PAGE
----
Research Design Connections

Transparency in Restaurants: A Good Thing (08-18-17)

Buell, Kim, and Tsay found that there are positive repercussions when chefs and people ordering food can see each other.  The team created “transparency” by linking chefs and people ordering in their restaurants via video conferencing software on iPads.  They determined via “two field and two lab experiments in food service contexts . . . that reciprocal transparency, where both consumers and employees can see each other, can improve both consumer experiences and objective service quality. . . .  Customer perceptions of service value were higher when chefs could observe them . . .

Clean or Dirty Offices (08-17-17)

Huangfu and team studied links between workplace cleanliness and employee attitudes toward counterproductive work behavior (CWB).  They learned, working with a group of participants in China, that “participants working in a clean environment tended to regard CWB as less acceptable than did those in a dirty environment, that is, a cleaner environment led to harsher judgment.

Light and Risk Taking (08-16-17)

Glimcher and Tymula studied the effects of outdoor light intensity on risk taking behavior over a two-year period.  They “found that increased luminance leads to less risk taking. . . . the effects are . . . consistent, significant.”  Some useful definitions: “Risk attitudes refer to people’s willingness to take known risks. . . . ‘luminance’ is a measurement of the amount of light that falls on the surface of the earth.

Temperature and Decision-Making (08-15-17)

Temperature influences decision-making.  Working with people experiencing temperatures perceived as comfortable, Hadi and her team learned that “cold (warm) temperatures may lead individuals to rely more (less) on emotions when making decisions.”  So, when cold people are more likely to make emotion-based decisions and the reverse is true for those who are warm.  Also, “participants in the affective [emotional] task conditions showed a significant average increase in [perceived] temperature while those individuals in the cognitive condition displayed a significant average decrease in temper

The Power of Color (08-14-17)

Fulcher and Hayes’s work confirms that surface colors send powerful messages.  The duo worked with a group of children from 5 to 10 years old (average age a little over 7) finding that “children took longer to build a feminine object [feminine: cat; masculine: dinosaur] with blue bricks than with pink bricks. In the free-play task, boys built more masculine objects than girls did, regardless of the color of bricks they were given. . . . . These findings suggest that toy color and type can impact how children interact and play with toys.”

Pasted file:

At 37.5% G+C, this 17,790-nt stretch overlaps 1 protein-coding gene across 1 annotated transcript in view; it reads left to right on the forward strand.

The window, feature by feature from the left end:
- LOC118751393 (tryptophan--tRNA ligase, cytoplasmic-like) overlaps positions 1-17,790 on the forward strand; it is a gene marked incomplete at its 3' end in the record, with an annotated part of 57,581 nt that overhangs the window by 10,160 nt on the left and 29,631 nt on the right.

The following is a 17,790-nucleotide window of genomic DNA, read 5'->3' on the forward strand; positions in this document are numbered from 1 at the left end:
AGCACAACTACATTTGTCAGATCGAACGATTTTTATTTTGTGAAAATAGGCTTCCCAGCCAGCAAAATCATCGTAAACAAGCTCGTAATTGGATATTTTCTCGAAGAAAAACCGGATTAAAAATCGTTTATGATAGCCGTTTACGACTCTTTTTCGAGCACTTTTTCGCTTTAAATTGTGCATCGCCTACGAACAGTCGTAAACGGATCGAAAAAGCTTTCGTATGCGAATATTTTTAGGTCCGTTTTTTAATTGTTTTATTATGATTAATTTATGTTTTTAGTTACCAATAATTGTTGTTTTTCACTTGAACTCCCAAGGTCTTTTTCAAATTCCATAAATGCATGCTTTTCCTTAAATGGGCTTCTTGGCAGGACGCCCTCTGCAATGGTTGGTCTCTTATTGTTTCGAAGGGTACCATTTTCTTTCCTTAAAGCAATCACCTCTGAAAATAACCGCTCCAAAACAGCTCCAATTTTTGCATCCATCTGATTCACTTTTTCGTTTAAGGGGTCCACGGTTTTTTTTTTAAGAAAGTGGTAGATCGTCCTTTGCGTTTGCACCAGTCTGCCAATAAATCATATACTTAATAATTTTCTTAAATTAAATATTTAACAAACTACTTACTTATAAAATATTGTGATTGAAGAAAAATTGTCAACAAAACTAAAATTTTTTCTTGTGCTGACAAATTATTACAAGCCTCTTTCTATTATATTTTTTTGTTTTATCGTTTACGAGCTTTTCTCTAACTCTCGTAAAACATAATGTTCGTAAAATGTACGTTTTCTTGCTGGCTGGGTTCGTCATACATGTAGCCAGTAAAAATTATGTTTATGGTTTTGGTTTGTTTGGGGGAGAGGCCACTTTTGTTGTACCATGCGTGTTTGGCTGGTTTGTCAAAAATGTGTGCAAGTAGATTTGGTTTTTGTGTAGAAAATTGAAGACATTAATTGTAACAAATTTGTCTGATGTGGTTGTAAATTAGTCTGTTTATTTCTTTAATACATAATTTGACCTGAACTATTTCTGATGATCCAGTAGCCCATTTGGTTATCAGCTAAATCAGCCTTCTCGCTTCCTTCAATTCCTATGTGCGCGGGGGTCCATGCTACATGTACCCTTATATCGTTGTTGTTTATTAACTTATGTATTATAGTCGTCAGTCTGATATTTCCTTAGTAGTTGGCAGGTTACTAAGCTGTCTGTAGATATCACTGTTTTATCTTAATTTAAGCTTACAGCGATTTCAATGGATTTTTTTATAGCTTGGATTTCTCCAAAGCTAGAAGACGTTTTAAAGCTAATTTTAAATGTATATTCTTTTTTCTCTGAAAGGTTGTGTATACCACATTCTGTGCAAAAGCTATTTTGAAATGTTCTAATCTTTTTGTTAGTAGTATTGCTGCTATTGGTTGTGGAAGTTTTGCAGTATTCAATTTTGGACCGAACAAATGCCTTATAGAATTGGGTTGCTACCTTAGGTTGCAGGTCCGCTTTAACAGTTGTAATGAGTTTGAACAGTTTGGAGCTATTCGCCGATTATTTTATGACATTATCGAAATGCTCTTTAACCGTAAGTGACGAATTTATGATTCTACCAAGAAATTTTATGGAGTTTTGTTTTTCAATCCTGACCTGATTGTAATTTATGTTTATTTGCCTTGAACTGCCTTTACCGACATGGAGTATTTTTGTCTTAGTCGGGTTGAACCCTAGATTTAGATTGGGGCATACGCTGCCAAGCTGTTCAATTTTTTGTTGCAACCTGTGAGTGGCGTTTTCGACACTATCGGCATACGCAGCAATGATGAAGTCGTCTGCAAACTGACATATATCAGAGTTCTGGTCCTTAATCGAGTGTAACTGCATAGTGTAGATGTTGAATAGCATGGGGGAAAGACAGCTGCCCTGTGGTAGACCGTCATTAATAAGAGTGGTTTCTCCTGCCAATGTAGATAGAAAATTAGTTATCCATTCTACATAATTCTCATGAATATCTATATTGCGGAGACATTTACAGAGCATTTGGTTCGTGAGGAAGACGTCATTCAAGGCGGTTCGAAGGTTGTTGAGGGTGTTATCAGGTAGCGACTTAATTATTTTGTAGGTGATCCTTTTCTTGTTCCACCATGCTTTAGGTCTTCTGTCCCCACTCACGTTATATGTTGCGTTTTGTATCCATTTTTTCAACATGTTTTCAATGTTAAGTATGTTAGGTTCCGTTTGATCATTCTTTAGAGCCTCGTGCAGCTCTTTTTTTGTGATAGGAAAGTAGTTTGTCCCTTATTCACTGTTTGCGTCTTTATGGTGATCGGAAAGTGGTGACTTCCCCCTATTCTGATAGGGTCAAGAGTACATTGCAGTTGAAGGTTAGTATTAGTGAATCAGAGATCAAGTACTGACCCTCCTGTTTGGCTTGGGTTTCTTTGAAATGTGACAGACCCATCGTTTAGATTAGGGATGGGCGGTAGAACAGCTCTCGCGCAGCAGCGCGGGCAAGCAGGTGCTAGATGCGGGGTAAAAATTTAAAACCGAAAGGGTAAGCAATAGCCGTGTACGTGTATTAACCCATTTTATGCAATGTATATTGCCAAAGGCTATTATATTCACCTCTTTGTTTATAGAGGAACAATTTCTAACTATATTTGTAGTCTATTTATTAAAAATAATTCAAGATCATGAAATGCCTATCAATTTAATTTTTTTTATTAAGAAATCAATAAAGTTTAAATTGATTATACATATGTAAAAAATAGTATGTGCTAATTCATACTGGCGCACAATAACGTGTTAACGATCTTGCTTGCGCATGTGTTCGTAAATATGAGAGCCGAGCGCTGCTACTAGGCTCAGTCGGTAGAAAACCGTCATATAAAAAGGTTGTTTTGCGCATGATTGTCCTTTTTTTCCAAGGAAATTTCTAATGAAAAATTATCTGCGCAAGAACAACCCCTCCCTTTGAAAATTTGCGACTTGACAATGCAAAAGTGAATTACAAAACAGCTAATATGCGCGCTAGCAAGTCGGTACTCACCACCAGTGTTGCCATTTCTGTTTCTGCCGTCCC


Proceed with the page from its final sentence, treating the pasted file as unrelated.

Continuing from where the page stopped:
It’s Walkable, But Do They Walk? (08-11-17)

Travers and her colleagues investigated the link between walkability and actual walking among a group of Australian adults over 65 years old.  Looking at areas in a 400-meter radius around participants’ homes, the team “found no association between walkability of the built environment and walking behavior of participants. Although retirement village residents lived in more highly walkable environments, they did not walk more and their overall levels of physical activity were lower than those of community residents.”

Reverberations in Retail Spaces (08-10-17)

Lowe and Ramanathan investigated the consequences of acoustic reverberation in retail spaces.  They found that “relatively higher levels of acoustic reverberation can increase a consumer’s willingness to try unfamiliar products.  . . . Reverberation (reverb) refers to the prolongation of sound (Valente, Hosford-Dunn and Roeser 2008). Extremely high levels of reverberation might be understood or described as echo. . .  . Reverb levels are affected by the characteristics of an environment in which a sound is made.


Research Conversations


Multiple researchers have probed links between national culture and design-related expectations and experiences.  This article synthesizes study findings that have practical applications.  


Sometimes, there aren’t enough resources – financial, human, or otherwise – to design in all the features that brain science indicates would improve the wellbeing of users.  When that’s the case, designers need to make decisions based on the potential payoffs of available design options. 


Green design is fast becoming the standard for creating new places and objects.  It’s good for the planet, by definition, and cognitive science research has shown that going green has lots of other benefits.

The International Association of Empirical Aesthetics  (IAEA) met in Vienna, August 29-September 1, 2016. 

PlaceCoach News Briefs


Efficient and effective ways to improve society, by design


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Garden type and perceived restorativeness related

Change color, change complexity, change response

Again, size matters, sometimes

Calories standing = calories sitting

Unattractive neighbors, almost neutralized

Book Reviews

Eating explained, for designers and anyone who eats

Design at Work


As the world becomes an increasingly contentious place, people need to spend more time with their pets, at home and away from home.